PC Telemart Inc., the Fairfax company that aspired to be a major distributor of personal computer software, announced yesterday that it has suspended operations and will begin liquidating its assets.

A company spokesman said that only a "two-man skeleton accounting crew" was left at the company.

In a statement, PC Telemart President Howard I. Morrison said the company's cash position "hampered severely any attempts to continue operations for any extended period of time."

He indicated that efforts to find a buyer or merger partner for the company had been unsuccessful. A planned merger with a Massachusetts-based software company fell through earlier this year.

Morrison also said he was resigning from the company.

PC Telemart had developed an extensive computer software library and catalogues of personal computer software as assets in its attempt to become a software source for businesses.

In its most ambitious effort, the company installed several computer software "kiosks" in local bookstores last fall to let consumers browse through software in much the same way they browse through books. Consumers were supposed to try out programs on the computer built into the kiosk, then order the software through the bookstore.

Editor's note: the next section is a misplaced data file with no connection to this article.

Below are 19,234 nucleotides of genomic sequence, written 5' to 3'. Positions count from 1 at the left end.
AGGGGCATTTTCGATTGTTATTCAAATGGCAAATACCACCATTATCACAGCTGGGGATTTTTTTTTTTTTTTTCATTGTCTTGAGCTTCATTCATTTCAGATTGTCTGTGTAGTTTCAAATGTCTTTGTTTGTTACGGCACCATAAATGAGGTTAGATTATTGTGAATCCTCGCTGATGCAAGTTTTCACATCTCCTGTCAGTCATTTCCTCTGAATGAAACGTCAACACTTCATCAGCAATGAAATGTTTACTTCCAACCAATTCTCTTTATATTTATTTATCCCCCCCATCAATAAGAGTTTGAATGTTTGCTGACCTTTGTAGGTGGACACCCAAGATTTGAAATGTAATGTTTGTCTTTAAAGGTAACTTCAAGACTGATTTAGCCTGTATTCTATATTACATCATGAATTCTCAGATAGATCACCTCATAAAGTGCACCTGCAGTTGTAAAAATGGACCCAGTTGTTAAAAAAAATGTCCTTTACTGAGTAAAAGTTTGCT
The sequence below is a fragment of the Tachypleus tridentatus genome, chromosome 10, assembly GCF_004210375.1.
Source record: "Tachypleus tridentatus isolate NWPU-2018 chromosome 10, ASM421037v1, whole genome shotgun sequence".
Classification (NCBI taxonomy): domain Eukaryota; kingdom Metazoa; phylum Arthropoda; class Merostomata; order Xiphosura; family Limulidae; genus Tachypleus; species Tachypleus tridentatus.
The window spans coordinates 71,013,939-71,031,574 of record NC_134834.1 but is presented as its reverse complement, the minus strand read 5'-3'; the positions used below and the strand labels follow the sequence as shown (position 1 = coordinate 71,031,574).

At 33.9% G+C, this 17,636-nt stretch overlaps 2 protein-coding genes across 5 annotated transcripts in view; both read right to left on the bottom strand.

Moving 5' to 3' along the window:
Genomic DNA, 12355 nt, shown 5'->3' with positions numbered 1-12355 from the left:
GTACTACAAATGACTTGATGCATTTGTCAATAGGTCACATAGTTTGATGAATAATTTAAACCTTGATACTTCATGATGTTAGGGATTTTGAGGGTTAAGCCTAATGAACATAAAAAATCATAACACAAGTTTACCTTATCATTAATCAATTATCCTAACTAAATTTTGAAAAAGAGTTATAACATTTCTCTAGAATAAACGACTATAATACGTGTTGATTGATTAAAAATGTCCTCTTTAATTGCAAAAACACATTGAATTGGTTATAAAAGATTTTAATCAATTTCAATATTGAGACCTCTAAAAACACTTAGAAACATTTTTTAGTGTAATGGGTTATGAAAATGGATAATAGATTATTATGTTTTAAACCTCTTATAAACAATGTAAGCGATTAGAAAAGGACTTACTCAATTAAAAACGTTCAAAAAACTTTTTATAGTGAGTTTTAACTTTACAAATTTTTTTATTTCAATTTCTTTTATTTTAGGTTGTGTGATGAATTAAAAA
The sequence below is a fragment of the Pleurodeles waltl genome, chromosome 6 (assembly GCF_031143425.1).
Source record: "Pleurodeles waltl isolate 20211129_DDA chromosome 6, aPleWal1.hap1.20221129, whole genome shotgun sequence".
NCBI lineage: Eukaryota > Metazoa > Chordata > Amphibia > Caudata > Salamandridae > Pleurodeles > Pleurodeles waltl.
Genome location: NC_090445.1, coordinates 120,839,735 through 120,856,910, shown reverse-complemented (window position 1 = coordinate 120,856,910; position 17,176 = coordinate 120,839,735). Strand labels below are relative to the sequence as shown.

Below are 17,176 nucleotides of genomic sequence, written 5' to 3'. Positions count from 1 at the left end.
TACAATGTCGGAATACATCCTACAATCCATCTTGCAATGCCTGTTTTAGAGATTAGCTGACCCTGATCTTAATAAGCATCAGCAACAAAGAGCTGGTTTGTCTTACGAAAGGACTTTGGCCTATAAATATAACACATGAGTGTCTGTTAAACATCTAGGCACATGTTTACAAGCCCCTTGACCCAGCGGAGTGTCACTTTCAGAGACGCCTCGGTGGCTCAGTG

PC Telemart planned to build a national networks of these kiosks and announced a deal with Radio Shack to use the system.

The kiosks, however, didn't work. The effort became a tremendous drain on the company's financial resources. In July, the company sold the rights to its publishing division to R. R. Bowker, Xerox Corp.'s publishing arm, for about $500,000.

PC Telemart went public at $5 a share in June 1983, during the height of the bull initial public offering market. When trading in the company's stock was halted yesterday, shares reportedly were selling for less than 50 cents.

The company also faces a $2.5 million lawsuit filed in a New York federal court by investors who contend PC Telemart intentionally misrepresented its value to them.